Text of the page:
My guess? Because it’s part of a multi-part story arc, “Landing at Point Rain” simply isn’t intended to stand on its own as much as a typical episode. I can only assume it’s meant to set the table for better things to come.

Email Rob at primaryignition@yahoo.com, or check us out on Twitter.

The Essential Clone Wars: “Rookies”

***I must confess that, despite being a huge Star Wars geek, I have yet to see the landmark Clone Wars animated show in its entirety. I’m aiming to rectify that to a large extent here, as we look at pivotal episodes of the series in, “The Essential Clone Wars.”

Star Wars The Clone Wars, Rookies, image 1SERIES: Star Wars: The Clone Wars
EPISODE:
S1:E5 – “Rookies”
WITH THE VOICE TALENTS OF:
Dee Bradley Baker, James Arnold Taylor, Matthew Wood, Tom Kane, Matt Lanter
WRITER:
Steven Melching
DIRECTOR:
Justin Ridge
PREMIERE DATE:
October 24, 2008
SYNOPSIS: 
A group of rookie clones unite prevent a Separatist droid invasion.

***New around here? Check out our Star Wars review archive!***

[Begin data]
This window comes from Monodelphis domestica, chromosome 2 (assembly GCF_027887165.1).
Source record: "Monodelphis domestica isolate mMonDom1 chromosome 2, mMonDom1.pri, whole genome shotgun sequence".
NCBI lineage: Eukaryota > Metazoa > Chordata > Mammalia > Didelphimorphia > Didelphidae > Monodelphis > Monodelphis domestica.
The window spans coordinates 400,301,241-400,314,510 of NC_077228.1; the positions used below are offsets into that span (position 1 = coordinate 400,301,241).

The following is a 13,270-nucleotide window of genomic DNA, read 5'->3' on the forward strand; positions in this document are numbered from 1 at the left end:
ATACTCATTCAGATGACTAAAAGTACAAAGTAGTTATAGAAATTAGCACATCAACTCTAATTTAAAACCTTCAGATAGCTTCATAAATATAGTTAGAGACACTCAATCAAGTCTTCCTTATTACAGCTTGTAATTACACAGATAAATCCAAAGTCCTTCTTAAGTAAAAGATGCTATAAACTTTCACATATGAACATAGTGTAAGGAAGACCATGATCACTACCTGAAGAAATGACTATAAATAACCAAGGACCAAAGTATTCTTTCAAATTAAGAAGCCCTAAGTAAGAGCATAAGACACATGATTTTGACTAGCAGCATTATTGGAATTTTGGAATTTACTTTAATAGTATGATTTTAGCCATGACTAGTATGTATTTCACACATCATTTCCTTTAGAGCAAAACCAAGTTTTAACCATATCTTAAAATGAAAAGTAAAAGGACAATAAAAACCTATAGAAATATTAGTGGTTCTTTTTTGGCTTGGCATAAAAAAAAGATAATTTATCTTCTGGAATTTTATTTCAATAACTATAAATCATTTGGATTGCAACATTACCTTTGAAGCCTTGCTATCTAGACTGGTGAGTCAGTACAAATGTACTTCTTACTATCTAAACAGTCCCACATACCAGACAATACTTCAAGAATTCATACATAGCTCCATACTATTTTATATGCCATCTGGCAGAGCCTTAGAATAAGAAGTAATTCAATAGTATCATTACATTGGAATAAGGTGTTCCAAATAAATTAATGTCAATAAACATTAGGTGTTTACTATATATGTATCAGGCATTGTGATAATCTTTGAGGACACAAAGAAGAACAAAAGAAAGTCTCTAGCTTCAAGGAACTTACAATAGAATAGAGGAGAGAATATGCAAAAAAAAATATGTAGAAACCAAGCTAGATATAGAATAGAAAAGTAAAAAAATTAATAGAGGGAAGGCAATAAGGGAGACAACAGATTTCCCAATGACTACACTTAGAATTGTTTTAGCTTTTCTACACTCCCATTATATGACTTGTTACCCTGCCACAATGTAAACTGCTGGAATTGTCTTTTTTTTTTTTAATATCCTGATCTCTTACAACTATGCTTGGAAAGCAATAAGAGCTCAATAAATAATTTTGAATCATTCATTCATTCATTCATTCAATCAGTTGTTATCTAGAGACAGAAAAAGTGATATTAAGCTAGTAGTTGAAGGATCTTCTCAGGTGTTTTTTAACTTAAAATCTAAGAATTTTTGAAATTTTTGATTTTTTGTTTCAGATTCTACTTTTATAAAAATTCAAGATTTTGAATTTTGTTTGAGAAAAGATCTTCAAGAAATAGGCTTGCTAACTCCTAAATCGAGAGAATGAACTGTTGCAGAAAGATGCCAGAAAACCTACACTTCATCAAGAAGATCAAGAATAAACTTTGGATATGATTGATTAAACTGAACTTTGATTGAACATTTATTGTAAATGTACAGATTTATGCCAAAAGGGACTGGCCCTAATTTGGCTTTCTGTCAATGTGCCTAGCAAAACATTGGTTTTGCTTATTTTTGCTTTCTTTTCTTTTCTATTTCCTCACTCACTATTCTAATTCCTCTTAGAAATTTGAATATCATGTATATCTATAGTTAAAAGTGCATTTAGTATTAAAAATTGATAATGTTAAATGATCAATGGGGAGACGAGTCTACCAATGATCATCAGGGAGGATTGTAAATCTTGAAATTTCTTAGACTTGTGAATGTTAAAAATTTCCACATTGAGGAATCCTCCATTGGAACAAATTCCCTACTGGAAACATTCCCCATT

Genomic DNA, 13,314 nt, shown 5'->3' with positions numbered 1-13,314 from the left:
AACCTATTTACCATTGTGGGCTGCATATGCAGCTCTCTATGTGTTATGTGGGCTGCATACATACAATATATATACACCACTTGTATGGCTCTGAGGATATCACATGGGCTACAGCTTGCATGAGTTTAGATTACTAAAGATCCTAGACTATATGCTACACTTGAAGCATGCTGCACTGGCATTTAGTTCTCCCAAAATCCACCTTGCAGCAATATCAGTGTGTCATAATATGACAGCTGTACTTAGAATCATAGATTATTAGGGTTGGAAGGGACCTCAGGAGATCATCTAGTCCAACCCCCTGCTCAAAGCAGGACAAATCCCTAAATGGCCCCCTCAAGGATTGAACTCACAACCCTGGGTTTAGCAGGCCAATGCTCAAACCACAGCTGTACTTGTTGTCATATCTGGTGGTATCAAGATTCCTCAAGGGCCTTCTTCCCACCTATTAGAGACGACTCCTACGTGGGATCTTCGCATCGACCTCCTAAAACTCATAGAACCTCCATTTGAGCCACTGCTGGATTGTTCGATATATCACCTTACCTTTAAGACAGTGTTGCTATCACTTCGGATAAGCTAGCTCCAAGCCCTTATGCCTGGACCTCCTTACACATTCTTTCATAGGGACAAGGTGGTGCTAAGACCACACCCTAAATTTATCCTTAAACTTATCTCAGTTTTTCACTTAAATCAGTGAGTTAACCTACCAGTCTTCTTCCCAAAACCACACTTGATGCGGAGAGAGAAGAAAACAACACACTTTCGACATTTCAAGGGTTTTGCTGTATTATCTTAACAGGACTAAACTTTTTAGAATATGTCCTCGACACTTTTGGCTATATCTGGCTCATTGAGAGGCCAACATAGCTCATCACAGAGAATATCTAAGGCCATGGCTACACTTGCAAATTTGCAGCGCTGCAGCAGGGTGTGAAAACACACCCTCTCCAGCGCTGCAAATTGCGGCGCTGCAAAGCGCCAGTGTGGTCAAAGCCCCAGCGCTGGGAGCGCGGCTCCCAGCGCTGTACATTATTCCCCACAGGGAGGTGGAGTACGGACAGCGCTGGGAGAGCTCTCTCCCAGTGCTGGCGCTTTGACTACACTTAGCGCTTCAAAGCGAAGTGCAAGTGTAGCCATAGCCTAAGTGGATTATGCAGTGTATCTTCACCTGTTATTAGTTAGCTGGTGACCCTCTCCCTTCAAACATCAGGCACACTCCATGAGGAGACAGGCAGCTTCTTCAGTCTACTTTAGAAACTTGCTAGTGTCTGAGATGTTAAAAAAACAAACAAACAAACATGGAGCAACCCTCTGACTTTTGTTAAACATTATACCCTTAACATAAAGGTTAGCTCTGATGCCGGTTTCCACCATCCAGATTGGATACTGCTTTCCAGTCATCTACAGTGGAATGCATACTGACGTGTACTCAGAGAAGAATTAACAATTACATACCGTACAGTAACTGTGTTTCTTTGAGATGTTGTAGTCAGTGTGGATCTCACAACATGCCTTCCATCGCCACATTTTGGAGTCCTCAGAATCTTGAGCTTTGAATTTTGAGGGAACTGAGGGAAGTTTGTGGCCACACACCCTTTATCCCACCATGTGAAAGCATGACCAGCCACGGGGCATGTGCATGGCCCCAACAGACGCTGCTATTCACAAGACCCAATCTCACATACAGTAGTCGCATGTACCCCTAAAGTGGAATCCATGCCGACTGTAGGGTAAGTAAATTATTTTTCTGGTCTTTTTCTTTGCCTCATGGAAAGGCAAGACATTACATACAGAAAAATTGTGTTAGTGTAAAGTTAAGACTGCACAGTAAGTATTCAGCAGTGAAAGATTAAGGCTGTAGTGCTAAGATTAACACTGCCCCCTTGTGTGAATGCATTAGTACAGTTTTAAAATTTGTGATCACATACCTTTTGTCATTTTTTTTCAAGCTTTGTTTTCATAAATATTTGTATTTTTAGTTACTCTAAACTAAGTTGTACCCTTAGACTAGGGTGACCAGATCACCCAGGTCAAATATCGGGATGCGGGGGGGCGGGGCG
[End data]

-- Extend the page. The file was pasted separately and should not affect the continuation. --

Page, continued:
By Rob Siebert
Fanboy Wonder

We start the episode off with what looks like a hologram version of a radio broadcast. That’s a cool little world-building (or in this case, universe-building) element to throw in.

Almost all the characters on The Clone Wars, especially this early in the show, always wear the same outfits. That’s not necessarily a bad thing. But in Obi-Wan Kenobi’s case, it can be distracting as he’s wearing battle armor. It looks out of place in scenes like the one on the bridge of the starship. In hindsight, I might have put him in something that looked a little less battle-ready.

Star Wars The Clone Wars, Rookies, Image 2

When I looked at “Ambush,” I noted how I’m not a fan of the battle droids being overly goofy. These stealth droid commandos, on the other hand, are right up my alley. They give off just the vibe you’d expect an evil robot army to have. They’re cold, efficient, merciless, and scary.

It took me a minute to realize that Echo, one of the clones we see in this episode, is also one of the main characters in The Bad Batch. I can only assume we’ll be seeing more of him and his evolution as we move through The Clone Wars and into The Bad Batch. That’s always a cool thing to see.

And of course, we have Rex and Cody in this episode. We know they’ll both play notable roles as time goes on.

“Big gun doesn’t make a big man.” That’s a good line. The kind that should be repeated often in certain parts of America…

Email Rob at primaryignition@yahoo.com, or check us out on Twitter.